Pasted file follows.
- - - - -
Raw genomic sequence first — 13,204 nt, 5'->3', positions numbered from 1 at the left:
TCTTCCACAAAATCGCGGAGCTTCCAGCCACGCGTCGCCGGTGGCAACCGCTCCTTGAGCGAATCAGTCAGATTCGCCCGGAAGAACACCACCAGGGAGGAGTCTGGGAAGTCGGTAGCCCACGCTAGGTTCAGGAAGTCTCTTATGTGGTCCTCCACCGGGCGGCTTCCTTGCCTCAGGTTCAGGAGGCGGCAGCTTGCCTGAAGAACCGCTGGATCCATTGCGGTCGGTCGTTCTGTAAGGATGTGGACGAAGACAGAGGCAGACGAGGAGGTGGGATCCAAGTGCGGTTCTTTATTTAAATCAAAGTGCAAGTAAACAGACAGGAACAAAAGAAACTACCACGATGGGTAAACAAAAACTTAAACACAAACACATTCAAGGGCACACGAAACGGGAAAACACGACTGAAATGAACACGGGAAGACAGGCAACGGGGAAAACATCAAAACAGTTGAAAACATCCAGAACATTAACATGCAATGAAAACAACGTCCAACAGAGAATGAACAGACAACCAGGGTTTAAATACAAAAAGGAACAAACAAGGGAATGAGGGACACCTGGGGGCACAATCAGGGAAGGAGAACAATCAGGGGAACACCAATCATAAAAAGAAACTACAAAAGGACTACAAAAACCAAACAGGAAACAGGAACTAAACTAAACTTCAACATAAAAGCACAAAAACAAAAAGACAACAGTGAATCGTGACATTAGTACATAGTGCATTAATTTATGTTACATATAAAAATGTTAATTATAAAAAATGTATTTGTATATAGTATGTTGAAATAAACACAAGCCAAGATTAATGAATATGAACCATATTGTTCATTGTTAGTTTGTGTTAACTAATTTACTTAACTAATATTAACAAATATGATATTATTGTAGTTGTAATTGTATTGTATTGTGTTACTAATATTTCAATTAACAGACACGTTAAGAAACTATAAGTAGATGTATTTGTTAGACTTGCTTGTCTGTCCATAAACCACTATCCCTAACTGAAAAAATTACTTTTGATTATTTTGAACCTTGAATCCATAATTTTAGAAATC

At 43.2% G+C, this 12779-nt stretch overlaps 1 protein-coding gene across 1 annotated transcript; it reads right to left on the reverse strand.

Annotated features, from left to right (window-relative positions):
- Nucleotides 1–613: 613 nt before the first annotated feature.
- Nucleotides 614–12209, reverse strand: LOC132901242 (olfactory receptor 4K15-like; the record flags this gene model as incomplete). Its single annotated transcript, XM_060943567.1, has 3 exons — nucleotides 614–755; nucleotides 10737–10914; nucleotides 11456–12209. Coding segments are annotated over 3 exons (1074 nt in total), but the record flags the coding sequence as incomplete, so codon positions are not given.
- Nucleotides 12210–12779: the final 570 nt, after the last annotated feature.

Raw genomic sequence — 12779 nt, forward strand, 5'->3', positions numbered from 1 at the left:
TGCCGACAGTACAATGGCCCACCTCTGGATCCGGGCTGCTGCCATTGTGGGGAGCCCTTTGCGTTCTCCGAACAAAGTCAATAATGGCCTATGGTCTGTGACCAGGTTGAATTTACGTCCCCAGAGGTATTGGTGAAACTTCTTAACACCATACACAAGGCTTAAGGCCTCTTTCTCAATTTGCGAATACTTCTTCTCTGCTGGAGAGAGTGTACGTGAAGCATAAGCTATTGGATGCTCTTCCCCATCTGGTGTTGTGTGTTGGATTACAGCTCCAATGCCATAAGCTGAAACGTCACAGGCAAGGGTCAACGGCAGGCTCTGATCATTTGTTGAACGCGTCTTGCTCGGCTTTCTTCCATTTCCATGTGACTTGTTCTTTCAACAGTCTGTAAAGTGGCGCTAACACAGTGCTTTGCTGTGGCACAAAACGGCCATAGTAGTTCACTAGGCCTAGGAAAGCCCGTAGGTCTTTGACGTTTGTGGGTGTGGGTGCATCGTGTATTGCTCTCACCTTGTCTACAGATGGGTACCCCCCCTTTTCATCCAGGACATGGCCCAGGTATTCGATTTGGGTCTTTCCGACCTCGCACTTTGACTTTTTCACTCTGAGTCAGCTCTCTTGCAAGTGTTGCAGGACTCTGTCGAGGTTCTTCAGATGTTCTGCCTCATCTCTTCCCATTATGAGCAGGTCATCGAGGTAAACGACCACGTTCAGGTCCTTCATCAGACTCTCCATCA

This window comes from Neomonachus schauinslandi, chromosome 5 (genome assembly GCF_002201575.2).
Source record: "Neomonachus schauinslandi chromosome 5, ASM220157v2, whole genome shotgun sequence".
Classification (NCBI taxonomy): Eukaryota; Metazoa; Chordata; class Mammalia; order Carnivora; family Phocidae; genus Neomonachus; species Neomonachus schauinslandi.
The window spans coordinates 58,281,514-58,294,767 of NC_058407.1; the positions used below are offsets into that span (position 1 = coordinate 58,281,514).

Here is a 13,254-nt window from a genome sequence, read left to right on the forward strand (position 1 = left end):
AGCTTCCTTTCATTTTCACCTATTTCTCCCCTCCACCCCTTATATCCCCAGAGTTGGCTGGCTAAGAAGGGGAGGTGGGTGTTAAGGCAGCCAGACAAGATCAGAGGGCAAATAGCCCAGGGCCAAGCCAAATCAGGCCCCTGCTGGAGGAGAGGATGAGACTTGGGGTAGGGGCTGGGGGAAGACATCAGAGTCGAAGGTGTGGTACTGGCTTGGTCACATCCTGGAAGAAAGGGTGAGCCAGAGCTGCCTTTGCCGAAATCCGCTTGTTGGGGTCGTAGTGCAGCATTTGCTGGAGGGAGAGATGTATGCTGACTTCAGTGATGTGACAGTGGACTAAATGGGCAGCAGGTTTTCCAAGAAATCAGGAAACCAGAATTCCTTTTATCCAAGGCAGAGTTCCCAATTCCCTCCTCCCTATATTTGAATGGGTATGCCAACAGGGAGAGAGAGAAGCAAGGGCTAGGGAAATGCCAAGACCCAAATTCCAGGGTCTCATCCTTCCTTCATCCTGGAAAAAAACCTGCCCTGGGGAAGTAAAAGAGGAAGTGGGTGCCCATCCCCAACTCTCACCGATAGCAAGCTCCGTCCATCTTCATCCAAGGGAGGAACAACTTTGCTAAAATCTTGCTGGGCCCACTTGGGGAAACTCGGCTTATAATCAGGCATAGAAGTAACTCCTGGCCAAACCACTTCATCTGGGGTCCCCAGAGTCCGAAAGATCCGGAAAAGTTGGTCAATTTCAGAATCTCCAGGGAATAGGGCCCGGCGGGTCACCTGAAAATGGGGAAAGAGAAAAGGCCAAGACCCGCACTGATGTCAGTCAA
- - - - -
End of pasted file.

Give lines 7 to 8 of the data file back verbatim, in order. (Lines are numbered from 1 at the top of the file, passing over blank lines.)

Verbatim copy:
- Nucleotides 12210–12779: the final 570 nt, after the last annotated feature.

Raw genomic sequence — 12779 nt, forward strand, 5'->3', positions numbered from 1 at the left: